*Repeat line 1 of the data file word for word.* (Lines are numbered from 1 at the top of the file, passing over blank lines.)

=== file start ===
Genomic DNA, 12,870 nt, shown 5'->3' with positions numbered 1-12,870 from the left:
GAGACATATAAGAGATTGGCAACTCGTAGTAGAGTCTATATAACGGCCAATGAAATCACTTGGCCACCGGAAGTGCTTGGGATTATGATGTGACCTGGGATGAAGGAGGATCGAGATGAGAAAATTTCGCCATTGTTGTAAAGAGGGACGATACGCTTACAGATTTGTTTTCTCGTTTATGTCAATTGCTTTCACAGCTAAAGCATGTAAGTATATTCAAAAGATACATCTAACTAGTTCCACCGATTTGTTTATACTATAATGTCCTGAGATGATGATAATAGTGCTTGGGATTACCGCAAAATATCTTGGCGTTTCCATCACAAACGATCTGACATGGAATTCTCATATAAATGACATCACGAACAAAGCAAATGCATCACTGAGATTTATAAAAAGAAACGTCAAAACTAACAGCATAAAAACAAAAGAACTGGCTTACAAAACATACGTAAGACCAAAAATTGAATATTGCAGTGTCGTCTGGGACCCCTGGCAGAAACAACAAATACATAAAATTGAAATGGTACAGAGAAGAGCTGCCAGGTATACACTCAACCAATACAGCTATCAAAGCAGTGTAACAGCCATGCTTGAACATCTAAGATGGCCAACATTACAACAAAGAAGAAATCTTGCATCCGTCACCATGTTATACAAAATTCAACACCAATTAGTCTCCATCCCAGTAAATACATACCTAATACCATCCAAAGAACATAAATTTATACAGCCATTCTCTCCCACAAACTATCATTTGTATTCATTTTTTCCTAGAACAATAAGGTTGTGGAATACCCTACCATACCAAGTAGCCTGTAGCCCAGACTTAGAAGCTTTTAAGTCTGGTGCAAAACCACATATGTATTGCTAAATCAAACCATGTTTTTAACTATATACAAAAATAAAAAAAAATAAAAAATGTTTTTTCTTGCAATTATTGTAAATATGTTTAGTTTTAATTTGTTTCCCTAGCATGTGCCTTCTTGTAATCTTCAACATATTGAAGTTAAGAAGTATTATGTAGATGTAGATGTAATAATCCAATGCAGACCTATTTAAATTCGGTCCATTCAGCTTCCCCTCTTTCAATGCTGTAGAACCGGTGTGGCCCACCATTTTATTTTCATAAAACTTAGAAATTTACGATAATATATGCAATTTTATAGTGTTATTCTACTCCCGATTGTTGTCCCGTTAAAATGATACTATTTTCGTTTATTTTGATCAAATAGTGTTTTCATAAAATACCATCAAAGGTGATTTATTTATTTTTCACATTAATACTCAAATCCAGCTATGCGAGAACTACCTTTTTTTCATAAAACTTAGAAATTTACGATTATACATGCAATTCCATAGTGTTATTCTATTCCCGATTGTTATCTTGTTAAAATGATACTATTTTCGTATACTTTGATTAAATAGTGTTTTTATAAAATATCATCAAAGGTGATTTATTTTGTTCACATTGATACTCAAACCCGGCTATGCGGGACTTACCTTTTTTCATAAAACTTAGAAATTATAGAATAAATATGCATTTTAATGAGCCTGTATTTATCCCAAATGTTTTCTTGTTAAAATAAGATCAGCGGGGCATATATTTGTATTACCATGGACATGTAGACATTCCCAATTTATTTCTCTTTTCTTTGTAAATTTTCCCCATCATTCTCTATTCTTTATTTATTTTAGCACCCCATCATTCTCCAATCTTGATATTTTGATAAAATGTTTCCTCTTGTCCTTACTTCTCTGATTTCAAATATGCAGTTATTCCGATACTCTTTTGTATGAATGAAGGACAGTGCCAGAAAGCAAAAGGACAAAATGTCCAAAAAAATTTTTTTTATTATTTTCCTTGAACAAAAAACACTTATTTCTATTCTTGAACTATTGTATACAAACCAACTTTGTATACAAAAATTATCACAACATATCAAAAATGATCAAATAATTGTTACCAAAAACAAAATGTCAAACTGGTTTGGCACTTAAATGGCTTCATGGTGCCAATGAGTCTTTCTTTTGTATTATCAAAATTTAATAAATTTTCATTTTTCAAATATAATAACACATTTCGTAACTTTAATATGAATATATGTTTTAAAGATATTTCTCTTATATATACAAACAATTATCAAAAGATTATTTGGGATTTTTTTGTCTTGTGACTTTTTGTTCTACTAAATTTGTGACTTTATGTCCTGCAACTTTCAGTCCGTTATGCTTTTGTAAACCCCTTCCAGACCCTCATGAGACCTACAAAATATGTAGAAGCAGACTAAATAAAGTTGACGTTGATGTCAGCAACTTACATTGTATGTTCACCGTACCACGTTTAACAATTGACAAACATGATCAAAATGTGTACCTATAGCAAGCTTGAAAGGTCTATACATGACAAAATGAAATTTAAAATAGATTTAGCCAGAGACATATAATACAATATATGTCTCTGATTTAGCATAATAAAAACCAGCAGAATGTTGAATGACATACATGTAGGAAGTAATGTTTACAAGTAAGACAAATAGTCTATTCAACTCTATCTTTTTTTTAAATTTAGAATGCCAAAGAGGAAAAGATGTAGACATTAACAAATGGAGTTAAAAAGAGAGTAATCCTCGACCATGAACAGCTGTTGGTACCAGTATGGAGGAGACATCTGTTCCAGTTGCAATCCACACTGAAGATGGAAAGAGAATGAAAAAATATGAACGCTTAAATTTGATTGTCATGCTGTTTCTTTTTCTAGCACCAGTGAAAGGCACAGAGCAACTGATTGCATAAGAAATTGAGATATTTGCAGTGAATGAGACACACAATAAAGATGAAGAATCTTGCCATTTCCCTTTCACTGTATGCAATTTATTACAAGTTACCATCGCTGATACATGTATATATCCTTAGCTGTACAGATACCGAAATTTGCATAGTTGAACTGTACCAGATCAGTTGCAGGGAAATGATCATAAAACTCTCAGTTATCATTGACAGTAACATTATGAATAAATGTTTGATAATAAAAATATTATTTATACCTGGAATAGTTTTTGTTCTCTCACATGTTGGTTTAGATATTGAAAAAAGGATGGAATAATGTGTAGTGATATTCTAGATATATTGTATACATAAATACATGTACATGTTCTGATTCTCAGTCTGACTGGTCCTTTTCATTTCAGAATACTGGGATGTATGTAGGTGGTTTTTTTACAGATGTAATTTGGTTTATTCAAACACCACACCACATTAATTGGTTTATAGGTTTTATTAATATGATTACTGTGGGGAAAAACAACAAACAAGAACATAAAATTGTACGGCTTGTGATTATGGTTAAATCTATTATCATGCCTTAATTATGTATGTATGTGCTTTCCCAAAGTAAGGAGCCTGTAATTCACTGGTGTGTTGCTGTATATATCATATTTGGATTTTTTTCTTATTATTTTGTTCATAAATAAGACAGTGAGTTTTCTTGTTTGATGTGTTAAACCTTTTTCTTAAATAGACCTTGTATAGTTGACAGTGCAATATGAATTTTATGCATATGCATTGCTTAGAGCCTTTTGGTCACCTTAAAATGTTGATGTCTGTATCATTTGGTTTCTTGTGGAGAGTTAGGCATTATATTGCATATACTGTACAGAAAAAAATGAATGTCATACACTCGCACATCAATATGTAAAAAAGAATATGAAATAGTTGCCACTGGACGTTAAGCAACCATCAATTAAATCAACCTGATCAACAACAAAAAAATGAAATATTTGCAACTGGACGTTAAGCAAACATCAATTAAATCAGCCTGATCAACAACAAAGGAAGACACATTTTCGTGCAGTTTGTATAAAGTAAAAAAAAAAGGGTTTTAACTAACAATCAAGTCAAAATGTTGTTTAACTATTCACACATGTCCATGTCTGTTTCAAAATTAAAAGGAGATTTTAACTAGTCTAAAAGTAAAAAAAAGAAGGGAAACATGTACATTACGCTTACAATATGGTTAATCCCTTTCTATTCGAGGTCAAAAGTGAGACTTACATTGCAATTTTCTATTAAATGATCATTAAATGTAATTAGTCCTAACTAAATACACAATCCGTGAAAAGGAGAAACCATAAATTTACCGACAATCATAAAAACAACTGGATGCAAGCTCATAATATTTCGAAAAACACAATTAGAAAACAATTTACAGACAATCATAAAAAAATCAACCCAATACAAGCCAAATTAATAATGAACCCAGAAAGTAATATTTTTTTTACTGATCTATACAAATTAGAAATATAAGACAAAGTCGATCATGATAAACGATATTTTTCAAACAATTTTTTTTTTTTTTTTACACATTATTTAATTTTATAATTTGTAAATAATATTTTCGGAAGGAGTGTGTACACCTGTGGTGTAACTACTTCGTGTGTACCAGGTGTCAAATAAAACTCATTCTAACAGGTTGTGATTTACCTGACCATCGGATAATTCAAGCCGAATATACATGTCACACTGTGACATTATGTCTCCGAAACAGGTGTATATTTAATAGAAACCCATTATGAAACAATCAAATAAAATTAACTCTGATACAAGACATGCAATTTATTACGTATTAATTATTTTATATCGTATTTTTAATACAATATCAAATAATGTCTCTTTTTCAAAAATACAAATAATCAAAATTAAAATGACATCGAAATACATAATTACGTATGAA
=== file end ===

Genomic DNA, 12,870 nt, shown 5'->3' with positions numbered 1-12,870 from the left: